Wednesday, August 22, 2012

Image Gallery: NASA's Curiosity Mars Rover





Like life, space exploration can be a process of two steps forward, one step back -- except on a cosmic scale. Mars missions, all unmanned, have had mixed success since the U.S. probe Mariner 4 made the first successful fly-by of the planet in 1965. More Mars-bound spacecraft from the U.S., the Soviet Union, Japan and the European Space Agency have failed than succeeded. But the twin Mars Expeditionary Rovers called Spirit and Opportunity performed well beyond scientists' expectations after landing in January 2004. Their discoveries included firm proof that water has existed on Mars. The next leap forward in Mars research is the Mars Science Laboratory, shown here in an artist's rendering. The rover, named Curiosity, was launched atop an Atlas V rocket on November 26, 2011 and is scheduled to begin its work on Mars when it lands there in August of 2012. It is 10 feet (3 m) long, 9 feet (2.7 m) wide and 7 feet (2.1 m) tall. The rover's mission? To search for signs the planet could -- or did -- support life. In this gallery, we'll take a look at the Curiosity mission's buildup and examine some of the stuff that will be used after its landing on Mars. In the next photo, see who won NASA's rover naming contest.
Image Credit: NASA/JPL-Caltech

As a name, Mars Science Laboratory is descriptive but hardly catchy. Through a contest, NASA enlisted the help of more than 9,000 students in naming the rover. The winner was 12-year-old Clara Ma of Lenexa, Kan., shown here in front of a model of the craft. She picked a fitting name that encapsulates both the rover's scouting ability and the human impulse that's sending it to Mars: Curiosity. Next, see the Jet Propulsion Laboratory. As part of the prize Clara was able to write her name on the rover, can you guess where?
Image Credit: NASA/JPL-Caltech

As part of her award for selecting the name of the Mars Science Laboratory rover, Clara Ma got to visit the Jet Propulsion Laboratory in Pasadena, Calif. in June 2009. She entered the clean room where Curiosity is being assembled, and signed her name on the belly pan of the rover. Between "Clara Ma" and "Curiosity," she wrote her name in Chinese: Ma (horse) and two characters that mean Jade from Heaven. What do you think Curiosity's face looks like?
Image Credit: NASA/JPL-Caltech

This handsome face is the sensing unit Curiosity will use to navigate its surroundings. The two square openings are a telephoto camera (left) and a wide-angle camera that shoot full-color, high-definition video. The smaller circles next to them are a stereo navigation camera and a twin for backup. The big circle in the white box at the top is ChemCam, short for Chemistry and Camera. This device combines a laser and a telescope, and can determine what's in a rock 23 feet (7 meters) away.
Image Credit: NASA/JPL-Caltech

In July 2010, NASA engineers finished installing Curiosity's six wheels and rotated them all at once. The rover's wheel mobility system has 10 motors -- six for driving and four for steering. The wheels and suspension system double as Curiosity's landing gear. Have you ever seen a robotic arm bend and stretch?
Image Credit: NASA/JPL-Caltech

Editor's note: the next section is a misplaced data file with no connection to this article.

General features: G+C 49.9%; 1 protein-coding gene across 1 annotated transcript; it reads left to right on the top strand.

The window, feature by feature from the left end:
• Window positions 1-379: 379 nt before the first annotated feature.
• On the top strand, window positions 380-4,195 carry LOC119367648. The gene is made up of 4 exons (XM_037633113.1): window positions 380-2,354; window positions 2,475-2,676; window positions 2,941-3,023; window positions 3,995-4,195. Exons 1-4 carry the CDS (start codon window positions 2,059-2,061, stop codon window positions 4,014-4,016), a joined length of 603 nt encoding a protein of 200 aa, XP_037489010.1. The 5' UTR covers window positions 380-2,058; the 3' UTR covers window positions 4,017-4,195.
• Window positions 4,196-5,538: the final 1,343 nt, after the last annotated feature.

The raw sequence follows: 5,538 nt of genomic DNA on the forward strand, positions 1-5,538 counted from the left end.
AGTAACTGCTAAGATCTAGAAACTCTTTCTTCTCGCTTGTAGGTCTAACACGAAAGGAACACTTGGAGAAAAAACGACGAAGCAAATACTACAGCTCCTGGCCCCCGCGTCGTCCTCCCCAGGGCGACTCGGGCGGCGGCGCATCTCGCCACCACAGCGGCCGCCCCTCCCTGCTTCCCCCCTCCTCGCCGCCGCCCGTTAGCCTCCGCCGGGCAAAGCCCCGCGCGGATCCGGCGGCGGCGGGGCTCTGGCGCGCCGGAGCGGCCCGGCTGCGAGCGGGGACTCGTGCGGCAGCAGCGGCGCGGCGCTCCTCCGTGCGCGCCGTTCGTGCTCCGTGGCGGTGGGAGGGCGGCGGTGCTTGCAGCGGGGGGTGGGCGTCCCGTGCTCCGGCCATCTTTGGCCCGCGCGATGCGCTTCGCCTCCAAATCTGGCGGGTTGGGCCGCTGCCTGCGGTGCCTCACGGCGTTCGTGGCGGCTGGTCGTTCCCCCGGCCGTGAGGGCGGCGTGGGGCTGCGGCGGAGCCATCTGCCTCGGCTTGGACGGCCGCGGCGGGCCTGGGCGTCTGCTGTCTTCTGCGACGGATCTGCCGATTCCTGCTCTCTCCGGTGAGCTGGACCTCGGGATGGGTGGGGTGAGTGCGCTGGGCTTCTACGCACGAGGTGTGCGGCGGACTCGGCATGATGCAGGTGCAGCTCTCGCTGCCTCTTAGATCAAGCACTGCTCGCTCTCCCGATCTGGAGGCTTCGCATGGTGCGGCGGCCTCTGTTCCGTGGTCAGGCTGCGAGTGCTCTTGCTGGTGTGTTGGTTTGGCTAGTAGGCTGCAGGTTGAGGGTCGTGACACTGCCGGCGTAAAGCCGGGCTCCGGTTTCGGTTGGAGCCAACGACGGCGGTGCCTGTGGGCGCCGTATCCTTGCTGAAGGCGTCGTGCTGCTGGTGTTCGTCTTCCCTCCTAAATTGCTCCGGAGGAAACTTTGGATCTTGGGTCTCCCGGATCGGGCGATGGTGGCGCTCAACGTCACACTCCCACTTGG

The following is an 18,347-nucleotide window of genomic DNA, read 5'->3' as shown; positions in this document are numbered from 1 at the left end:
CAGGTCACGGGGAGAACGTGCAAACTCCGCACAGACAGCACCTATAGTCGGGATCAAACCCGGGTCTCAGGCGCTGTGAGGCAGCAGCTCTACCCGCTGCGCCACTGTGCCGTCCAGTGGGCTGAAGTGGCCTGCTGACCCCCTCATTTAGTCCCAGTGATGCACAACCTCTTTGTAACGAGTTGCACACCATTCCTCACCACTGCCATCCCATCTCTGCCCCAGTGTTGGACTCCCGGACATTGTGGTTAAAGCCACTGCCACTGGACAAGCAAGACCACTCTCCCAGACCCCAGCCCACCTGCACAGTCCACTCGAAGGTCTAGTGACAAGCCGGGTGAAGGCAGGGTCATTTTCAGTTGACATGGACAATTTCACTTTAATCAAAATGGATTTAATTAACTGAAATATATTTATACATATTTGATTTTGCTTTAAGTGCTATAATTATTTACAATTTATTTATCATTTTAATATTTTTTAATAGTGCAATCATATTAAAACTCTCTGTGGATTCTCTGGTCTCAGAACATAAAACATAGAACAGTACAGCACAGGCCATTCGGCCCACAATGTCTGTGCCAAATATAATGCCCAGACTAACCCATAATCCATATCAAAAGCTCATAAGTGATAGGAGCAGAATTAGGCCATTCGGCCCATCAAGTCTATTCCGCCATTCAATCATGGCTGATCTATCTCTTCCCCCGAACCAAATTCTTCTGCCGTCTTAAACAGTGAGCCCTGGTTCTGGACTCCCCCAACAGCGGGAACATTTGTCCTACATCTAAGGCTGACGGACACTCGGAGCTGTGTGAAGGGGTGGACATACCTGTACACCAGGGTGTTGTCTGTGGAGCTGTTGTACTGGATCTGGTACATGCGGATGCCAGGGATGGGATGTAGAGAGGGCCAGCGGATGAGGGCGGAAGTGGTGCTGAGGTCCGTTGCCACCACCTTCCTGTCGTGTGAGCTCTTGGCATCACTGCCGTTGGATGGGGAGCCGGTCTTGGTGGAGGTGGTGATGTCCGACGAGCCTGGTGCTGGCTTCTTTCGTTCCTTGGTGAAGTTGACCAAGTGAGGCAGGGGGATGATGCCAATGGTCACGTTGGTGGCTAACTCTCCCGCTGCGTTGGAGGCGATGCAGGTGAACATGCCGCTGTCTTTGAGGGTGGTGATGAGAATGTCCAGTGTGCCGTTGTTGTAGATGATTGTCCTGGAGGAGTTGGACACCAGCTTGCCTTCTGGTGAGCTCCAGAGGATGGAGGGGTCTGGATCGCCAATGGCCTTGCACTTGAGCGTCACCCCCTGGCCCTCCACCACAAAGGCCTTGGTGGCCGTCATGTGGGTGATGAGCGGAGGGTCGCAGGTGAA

Bend and stretch: Curiosity's robotic arm extends 7.5 feet (2.3 meters) from its perch in a clean room at the Jet Propulsion Laboratory in Pasadena, Calif. Sept. 3, 2010. The arm has two joints at the wrist, one at the elbow and two at the shoulder. It will extract samples from Martian rocks, pulverizing them and delivering them to a set of testing instruments. A bundle of equipment totaling 73 pounds (33 kg) on the arm will include a magnifying camera, a rock brush, a percussive drill and an element-identifying spectrometer, as well as devices for scooping and separating samples.
Image Credit: NASA/JPL-Caltech

Curiosity takes a test drive Sept. 10, 2010. Its special six-wheeled suspension system has no springs or axles, yet helps it remain stable on uneven terrain. Up next, see Curiosity's Sample Analysis at Mars (SAM) unit.
Image Credit: NASA/JPL-Caltech

In January, 2011, engineers installed Curiosity's Sample Analysis at Mars (SAM) unit, a highly sophisticated lab for analyzing samples of the Martian atmosphere and surface. "It has been a long haul getting to this point," SAM lead scientist Paul Mahaffy said. "We've taken a set of experiments that would occupy a good portion of a room on Earth and put them into that box the size of a microwave oven." The 88-pound (40 kg) SAM includes two ovens for heating samples up to 1,800 degrees Fahrenheit (1,000 degrees Celsius), as well as spectrographs for determining their composition. Among the other items in the unit are a pump the size of a soda can that spins 1,700 times a minute, and more than 650 yards (600 meters) of wiring. See how the SAM unit works in the next photo.
Image Credit: NASA/JPL-Caltech

A schematic diagram of Curiosity's Sample Analysis at Mars (SAM) unit, which will search for signs of microbial life by analyzing gases extracted from soil and rock samples and the atmosphere. The rover's robotic arm deposits solid samples in the tubes at upper right, and gases enter through the trumpet-shaped tubes in front. In the sample manipulation system, a wheel of cups moves powdered samples along. Of the 74 cups, 59 are made of quartz and can be heated to pull gases from powder. Nine are used for processing materials with moderate heat and chemicals instead of high heat, and six are for measuring. Gas mixtures are sorted out by the gas chromatograph and identified by the quadrupole mass spectrometer, with special attention to elements known to support life, such as oxygen, nitrogen and carbon. A tunable laser spectrometer assesses concentrations of chemicals like water, carbon dioxide and methane.